One of the most important form-based rules of the plan which illustrates bounded flexibility allows developers to partially waive height limits by decreasing a structure’s footprint. This means architects can operate free from limitations set by FAR objectives set by developers, while incentivising design that rewards public space generation where it’s most needed: on the ground floor. In practical terms each new private development project frees up a minimum of 55% of the land being managed; this can discretionarily be increased up to 73% with no loss of Gross Floor Area by employing the aforementioned regulations.


An image illustrating the strategic projects of the new plan — TR030: City of Tirana

One of the city’s strategic projects was the creation of dynamic urban polycenters (seen above). The plan tries to break the historical monocentric organisation of the city by outlining a set of well-connected focal areas within the urban core to serve as secondary centres.

FAR around these areas is higher providing an incentive for private capital to intervene. Furthermore the plan foresees important infrastructural as well as public services capital expenditures in these areas. The concept revolves around creating a critical mass of public and private investment empowering these areas to become focal points of their larger neighbourhoods. This is greatly enhanced by our urban mobility strategy: hundreds of small and medium scale interventions in urban acupuncture, sidewalk enlargements, protected bike lane networks and separated bus lanes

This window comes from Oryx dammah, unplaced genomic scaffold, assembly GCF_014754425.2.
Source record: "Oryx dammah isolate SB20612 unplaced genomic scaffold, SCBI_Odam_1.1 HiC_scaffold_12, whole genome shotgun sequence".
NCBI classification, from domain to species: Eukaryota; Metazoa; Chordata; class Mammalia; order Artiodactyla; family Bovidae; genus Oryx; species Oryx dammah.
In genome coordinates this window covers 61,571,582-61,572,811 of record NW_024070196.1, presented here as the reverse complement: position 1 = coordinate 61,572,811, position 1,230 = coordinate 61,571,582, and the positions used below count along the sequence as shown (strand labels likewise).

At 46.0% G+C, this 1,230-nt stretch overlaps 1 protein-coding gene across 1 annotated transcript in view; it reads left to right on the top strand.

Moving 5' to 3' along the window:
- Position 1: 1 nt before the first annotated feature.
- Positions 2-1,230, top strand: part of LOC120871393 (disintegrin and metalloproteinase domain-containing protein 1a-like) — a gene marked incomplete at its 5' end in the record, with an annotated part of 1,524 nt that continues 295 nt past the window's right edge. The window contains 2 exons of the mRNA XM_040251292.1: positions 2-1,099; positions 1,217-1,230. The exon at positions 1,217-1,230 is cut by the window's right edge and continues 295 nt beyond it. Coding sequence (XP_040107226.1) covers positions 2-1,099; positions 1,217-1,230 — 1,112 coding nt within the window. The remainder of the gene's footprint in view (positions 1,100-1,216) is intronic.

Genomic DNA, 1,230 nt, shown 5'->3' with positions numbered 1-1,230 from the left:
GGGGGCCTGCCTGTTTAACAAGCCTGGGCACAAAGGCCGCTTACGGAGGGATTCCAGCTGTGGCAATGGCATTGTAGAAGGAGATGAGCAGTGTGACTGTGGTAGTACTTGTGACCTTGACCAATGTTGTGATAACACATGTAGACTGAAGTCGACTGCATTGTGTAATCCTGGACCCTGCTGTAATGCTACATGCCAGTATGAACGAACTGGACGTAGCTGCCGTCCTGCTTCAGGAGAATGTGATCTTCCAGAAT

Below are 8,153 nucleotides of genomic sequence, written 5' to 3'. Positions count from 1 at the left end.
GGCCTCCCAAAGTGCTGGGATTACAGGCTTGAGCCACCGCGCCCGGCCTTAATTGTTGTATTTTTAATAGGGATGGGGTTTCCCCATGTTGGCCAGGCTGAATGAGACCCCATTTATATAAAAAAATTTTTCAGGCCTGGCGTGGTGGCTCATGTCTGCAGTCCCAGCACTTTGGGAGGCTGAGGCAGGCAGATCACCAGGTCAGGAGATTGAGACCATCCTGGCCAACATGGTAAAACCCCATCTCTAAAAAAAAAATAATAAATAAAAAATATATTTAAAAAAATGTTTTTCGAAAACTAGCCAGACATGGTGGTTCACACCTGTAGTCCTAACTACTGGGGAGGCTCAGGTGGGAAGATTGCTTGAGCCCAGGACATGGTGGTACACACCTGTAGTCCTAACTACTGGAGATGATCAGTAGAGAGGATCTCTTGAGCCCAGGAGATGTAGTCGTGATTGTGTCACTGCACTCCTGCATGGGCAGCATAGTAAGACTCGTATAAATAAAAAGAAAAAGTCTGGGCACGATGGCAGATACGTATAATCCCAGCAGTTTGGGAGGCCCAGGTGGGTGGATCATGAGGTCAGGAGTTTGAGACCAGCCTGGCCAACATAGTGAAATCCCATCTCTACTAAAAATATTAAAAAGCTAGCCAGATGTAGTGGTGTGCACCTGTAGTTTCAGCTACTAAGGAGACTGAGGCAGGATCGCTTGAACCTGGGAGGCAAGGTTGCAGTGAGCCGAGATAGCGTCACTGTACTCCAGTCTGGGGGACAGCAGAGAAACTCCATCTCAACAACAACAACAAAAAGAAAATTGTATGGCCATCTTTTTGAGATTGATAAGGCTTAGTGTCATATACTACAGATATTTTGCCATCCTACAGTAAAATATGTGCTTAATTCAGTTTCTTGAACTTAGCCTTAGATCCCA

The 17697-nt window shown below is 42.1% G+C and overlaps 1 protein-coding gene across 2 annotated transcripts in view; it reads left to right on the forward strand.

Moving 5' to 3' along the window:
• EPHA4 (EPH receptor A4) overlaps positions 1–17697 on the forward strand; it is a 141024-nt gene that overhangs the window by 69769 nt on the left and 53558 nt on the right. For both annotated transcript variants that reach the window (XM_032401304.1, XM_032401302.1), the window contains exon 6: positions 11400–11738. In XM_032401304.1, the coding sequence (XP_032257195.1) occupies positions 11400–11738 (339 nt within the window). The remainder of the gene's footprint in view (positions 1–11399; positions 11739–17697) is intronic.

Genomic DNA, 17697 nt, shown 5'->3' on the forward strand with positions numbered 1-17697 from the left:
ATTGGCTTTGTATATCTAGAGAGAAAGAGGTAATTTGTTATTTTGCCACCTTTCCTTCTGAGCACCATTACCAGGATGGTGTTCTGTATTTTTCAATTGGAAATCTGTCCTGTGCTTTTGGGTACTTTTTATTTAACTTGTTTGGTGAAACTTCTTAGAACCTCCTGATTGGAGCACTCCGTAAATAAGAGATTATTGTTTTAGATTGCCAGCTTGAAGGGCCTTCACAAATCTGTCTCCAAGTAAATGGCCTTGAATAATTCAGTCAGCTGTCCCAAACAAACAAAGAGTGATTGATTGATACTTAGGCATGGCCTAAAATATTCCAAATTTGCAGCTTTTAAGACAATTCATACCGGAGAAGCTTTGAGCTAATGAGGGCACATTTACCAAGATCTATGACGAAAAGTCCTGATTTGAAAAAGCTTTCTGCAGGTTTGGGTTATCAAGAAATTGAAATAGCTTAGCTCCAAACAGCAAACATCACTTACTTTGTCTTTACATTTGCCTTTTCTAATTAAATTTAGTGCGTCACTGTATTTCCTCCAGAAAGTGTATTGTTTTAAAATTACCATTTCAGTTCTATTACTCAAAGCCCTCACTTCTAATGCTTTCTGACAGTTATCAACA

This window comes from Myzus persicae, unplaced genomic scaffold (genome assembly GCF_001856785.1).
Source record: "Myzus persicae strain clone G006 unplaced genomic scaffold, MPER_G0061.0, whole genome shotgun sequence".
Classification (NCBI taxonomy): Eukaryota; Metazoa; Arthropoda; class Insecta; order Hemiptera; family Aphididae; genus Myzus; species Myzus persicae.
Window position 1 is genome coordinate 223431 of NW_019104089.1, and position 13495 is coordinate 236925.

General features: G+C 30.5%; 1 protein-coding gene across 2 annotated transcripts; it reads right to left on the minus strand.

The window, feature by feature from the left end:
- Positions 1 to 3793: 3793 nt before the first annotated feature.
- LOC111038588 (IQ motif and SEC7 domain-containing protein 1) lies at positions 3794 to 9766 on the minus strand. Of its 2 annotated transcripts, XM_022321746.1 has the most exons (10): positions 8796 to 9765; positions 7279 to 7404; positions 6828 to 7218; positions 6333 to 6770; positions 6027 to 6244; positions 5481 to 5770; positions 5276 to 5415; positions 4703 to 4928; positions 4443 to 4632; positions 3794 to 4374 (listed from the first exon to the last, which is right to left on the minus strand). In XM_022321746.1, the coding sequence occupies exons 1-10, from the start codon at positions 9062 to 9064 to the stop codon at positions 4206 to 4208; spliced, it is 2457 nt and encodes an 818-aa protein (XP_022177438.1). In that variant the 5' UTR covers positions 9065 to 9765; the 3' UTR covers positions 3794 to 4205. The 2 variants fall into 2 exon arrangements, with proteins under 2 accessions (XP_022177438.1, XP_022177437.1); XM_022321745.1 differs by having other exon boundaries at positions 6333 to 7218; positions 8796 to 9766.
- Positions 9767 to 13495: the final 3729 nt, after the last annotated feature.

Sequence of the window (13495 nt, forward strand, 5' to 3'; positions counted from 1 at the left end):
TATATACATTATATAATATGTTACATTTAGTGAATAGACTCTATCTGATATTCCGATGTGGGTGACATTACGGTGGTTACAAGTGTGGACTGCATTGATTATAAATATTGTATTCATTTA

One of the largest barriers to responsive development in fast-developing cities is land ownership. In order to provide solutions to this problem Tirana uses an adaptable development toolkit. This is a set of self-explanatory tools that can be selectively used at the masterplan design stage including: transfer of development rights, density bonuses, city-backed development bonds, expropriation by physical compensation and compulsory shareholding in development corporations. Each of these tools provides solutions and expedience to developers if certain public-interest conditions are met.

No second chances

In Rebel Cities, David Harvey claims that any alternative to the dysfunctional contemporary form of globalisation “will have to come from within multiple local spaces — urban spaces in particular — conjoining into a broader movement.” 

The breakdown of global supply chains caused by the ongoing pandemic illustrates the need to reimagine cities as the new distributed engines of the world. With impending climate disaster and exponential unsustainable growth approaching collapse shifting the way we plan our cities might be crucial to confront the one-off exams of our short-term future: if we fail, we do not get a second chance. — Joni Baboci